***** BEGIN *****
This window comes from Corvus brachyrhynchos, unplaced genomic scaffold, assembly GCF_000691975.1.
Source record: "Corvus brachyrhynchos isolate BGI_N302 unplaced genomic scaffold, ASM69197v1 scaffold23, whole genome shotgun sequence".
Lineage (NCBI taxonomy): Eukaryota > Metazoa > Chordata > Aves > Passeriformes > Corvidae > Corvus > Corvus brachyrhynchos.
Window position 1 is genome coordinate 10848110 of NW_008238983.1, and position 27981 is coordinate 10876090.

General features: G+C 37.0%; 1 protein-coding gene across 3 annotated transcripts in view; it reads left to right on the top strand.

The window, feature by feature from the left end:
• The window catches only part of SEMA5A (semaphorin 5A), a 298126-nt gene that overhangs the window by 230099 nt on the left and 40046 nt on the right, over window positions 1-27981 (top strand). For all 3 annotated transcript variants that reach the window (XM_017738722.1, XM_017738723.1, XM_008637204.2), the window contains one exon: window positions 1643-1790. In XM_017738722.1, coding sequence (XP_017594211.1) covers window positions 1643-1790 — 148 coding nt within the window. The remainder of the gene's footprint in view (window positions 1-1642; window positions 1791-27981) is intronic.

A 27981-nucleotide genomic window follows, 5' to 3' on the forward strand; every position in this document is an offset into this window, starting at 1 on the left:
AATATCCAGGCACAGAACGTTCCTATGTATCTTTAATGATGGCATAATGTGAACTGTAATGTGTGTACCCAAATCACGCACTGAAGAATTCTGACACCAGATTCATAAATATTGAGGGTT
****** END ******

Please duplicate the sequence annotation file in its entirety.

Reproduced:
This window comes from Corvus brachyrhynchos, unplaced genomic scaffold, assembly GCF_000691975.1.
Source record: "Corvus brachyrhynchos isolate BGI_N302 unplaced genomic scaffold, ASM69197v1 scaffold23, whole genome shotgun sequence".
Lineage (NCBI taxonomy): Eukaryota > Metazoa > Chordata > Aves > Passeriformes > Corvidae > Corvus > Corvus brachyrhynchos.
Window position 1 is genome coordinate 10848110 of NW_008238983.1, and position 27981 is coordinate 10876090.

General features: G+C 37.0%; 1 protein-coding gene across 3 annotated transcripts in view; it reads left to right on the top strand.

The window, feature by feature from the left end:
• The window catches only part of SEMA5A (semaphorin 5A), a 298126-nt gene that overhangs the window by 230099 nt on the left and 40046 nt on the right, over window positions 1-27981 (top strand). For all 3 annotated transcript variants that reach the window (XM_017738722.1, XM_017738723.1, XM_008637204.2), the window contains one exon: window positions 1643-1790. In XM_017738722.1, coding sequence (XP_017594211.1) covers window positions 1643-1790 — 148 coding nt within the window. The remainder of the gene's footprint in view (window positions 1-1642; window positions 1791-27981) is intronic.

A 27981-nucleotide genomic window follows, 5' to 3' on the forward strand; every position in this document is an offset into this window, starting at 1 on the left:
AATATCCAGGCACAGAACGTTCCTATGTATCTTTAATGATGGCATAATGTGAACTGTAATGTGTGTACCCAAATCACGCACTGAAGAATTCTGACACCAGATTCATAAATATTGAGGGTT